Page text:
In the American criminal justice system, defendants are afforded a presumption of innocence, and this requires prosecutors to prove guilt beyond a reasonable doubt. We have all heard the phrase “innocent until proven guilty in a court of law.” This is entirely true, and even though the burden is placed on proof of guilt, defendants are generally required to prove an affirmative defense. It is essential to know that failure to establish an affirmative defense does not automatically mean the defendant is guilty. The prosecutor still needs to prove guilt beyond a reasonable doubt regardless of the outcome on an affirmative defense. Self-defense is an example of a justification affirmative defense and is used in many cases such as murder and domestic battery. Claiming self-defense means that you are justifying the force applied on the other party was necessary to protect yourself from an attempted injury.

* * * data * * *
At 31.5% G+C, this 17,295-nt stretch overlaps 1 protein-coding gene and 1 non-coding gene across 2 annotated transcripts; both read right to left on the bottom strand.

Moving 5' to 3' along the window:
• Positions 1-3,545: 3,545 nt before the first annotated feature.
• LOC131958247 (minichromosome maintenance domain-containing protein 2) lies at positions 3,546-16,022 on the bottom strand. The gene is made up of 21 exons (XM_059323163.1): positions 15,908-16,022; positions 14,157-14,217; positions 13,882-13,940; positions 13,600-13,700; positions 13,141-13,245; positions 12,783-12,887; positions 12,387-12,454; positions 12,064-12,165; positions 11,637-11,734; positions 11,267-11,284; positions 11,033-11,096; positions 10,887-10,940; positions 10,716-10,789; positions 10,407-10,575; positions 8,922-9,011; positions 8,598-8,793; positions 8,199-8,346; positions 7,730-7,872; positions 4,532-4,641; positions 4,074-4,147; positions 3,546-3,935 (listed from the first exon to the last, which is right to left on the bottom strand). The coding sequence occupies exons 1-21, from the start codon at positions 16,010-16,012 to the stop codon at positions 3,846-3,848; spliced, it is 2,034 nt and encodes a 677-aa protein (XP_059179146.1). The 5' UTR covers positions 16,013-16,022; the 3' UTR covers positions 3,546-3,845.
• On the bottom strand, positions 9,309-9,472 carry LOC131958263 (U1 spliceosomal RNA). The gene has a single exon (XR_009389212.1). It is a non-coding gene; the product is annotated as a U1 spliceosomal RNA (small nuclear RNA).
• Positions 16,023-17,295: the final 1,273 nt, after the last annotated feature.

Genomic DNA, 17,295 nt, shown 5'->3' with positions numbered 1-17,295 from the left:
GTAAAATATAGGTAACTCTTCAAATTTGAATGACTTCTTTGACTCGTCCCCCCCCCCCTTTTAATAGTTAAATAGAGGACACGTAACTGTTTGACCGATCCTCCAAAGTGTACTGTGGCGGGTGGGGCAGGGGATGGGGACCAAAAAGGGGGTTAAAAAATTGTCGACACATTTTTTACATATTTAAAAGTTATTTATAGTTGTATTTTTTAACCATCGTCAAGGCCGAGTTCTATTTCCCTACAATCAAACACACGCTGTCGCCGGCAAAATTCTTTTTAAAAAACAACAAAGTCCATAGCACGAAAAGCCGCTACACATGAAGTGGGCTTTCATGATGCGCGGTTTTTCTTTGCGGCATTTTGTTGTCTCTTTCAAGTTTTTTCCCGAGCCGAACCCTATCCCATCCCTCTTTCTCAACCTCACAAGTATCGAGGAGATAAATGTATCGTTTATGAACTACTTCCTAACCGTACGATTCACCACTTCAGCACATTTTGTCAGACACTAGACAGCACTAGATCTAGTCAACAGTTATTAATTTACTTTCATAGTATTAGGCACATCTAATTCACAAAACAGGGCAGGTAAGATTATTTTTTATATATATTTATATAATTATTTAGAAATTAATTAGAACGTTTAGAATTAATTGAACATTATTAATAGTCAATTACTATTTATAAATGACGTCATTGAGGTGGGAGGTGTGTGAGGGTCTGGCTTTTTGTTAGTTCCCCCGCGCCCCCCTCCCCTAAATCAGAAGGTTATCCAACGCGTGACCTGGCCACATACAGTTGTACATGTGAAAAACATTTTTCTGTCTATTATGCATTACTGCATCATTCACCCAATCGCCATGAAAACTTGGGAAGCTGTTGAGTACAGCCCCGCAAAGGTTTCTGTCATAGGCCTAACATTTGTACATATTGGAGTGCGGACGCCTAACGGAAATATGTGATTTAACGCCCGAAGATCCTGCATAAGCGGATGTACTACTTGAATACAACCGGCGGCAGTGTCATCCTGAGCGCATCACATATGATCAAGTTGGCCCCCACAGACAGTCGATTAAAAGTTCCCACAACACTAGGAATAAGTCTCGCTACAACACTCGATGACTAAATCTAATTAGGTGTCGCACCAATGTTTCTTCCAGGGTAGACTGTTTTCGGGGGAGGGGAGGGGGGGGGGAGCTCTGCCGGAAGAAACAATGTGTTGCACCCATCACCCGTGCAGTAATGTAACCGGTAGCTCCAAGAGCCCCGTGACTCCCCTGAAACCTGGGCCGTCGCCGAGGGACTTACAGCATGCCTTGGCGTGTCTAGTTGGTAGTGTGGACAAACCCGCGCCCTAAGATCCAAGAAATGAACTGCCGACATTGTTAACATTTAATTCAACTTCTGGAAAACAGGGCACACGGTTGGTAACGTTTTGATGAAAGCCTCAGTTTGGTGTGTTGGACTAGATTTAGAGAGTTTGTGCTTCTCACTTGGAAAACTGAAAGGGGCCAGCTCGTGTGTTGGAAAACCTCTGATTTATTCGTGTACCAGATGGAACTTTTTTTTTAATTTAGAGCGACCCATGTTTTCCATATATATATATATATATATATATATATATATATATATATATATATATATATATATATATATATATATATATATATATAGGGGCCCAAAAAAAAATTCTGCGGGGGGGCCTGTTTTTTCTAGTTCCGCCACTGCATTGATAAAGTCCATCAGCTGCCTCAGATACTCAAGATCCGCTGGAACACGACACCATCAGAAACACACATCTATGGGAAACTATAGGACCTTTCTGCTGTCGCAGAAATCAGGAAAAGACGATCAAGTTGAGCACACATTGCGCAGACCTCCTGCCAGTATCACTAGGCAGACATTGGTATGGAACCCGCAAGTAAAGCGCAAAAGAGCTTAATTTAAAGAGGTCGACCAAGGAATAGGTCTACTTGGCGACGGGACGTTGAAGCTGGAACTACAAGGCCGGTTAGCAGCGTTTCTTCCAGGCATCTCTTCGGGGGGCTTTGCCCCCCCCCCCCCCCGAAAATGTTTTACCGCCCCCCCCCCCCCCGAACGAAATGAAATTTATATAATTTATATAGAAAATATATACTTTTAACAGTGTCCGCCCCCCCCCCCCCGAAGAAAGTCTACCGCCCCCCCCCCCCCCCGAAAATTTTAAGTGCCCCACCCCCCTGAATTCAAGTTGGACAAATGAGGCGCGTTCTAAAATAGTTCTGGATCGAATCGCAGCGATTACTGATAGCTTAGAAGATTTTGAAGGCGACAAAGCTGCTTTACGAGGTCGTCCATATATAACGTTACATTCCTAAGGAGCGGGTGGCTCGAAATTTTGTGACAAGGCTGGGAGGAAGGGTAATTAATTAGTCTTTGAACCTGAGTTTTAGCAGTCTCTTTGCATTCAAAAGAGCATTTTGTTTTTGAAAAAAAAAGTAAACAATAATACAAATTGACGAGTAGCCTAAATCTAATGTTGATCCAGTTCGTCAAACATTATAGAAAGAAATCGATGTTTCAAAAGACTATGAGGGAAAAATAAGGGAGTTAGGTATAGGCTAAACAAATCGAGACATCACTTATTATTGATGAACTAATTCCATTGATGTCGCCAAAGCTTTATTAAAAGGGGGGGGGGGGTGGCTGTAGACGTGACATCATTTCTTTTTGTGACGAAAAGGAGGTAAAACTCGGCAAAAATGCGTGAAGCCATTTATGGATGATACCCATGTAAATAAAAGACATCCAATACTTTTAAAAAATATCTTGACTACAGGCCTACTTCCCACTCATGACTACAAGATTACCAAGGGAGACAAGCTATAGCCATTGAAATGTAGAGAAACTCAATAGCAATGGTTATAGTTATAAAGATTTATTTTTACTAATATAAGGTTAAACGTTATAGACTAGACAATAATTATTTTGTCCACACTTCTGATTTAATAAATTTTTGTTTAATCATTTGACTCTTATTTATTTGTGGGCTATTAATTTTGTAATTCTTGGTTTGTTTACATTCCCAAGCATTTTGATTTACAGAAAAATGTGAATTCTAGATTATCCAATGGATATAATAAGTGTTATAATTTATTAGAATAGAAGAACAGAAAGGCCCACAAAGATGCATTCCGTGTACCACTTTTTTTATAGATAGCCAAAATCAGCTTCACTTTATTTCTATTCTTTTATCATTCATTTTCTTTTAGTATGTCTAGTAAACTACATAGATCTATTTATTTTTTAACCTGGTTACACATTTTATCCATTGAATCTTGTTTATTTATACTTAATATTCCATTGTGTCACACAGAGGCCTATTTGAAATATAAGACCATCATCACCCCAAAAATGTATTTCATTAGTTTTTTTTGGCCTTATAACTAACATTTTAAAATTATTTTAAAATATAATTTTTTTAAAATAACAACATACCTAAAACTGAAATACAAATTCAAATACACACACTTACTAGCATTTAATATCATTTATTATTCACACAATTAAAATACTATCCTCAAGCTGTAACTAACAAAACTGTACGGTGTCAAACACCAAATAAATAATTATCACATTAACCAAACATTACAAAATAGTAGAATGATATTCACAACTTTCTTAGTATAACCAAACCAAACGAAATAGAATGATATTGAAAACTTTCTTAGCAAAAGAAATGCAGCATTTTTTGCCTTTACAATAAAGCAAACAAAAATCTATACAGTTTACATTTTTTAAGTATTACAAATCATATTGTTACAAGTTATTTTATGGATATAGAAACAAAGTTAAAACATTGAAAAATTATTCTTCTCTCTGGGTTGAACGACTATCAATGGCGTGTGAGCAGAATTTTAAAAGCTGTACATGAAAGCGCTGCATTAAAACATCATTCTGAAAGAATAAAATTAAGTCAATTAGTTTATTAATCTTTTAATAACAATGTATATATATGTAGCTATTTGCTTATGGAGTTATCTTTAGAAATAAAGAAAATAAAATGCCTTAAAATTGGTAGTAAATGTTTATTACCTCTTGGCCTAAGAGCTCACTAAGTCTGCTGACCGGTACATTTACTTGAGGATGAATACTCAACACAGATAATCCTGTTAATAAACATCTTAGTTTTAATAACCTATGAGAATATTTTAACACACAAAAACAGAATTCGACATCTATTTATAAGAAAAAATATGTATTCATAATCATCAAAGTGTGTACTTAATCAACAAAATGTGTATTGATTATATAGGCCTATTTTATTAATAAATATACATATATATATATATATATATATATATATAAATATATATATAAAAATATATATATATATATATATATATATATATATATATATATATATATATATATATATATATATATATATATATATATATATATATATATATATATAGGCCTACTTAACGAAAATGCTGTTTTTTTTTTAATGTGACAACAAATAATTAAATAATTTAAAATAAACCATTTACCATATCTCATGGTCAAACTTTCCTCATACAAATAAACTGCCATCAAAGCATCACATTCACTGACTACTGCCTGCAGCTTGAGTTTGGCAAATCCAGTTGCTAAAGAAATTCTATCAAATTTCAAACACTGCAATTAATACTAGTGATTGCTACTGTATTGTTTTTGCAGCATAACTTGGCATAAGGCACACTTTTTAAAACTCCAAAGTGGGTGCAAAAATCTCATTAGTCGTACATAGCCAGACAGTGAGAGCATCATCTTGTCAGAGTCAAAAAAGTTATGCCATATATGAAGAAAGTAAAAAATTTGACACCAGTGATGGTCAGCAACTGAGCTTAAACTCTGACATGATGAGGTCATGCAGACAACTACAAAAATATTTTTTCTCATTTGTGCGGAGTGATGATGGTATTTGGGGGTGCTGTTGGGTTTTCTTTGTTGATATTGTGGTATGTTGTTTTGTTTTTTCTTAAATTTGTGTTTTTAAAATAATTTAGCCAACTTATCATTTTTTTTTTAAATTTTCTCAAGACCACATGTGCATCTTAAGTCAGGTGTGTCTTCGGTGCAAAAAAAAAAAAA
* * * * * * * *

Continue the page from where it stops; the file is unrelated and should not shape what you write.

Another example is known as criminal insanity, and this is known as an excuse affirmative defense. This is where the defendant claims a mental defect or disease that, as understood in most states, makes it impossible for a person to know what he or she is doing or to know that what they are doing is wrong. Depending on the situation, these defensives may relieve the person from their criminal responsibility.
I believe this exception is unreasonable. My opinion merely comes from the fact that to invoke a duress defense the defendant must typically satisfy three elements. First, they must face “an immediate threat of death or serious bodily injury. Second, they must possess “a well-grounded fear that the threat will be carried out. Third, the defendant must enjoy no reasonable opportunity to escape the threatened harm (Shankland, 2009). I believe if the situation meets those three criteria’s, human survival instinct steps in and unfortunately bad things happen sometimes.
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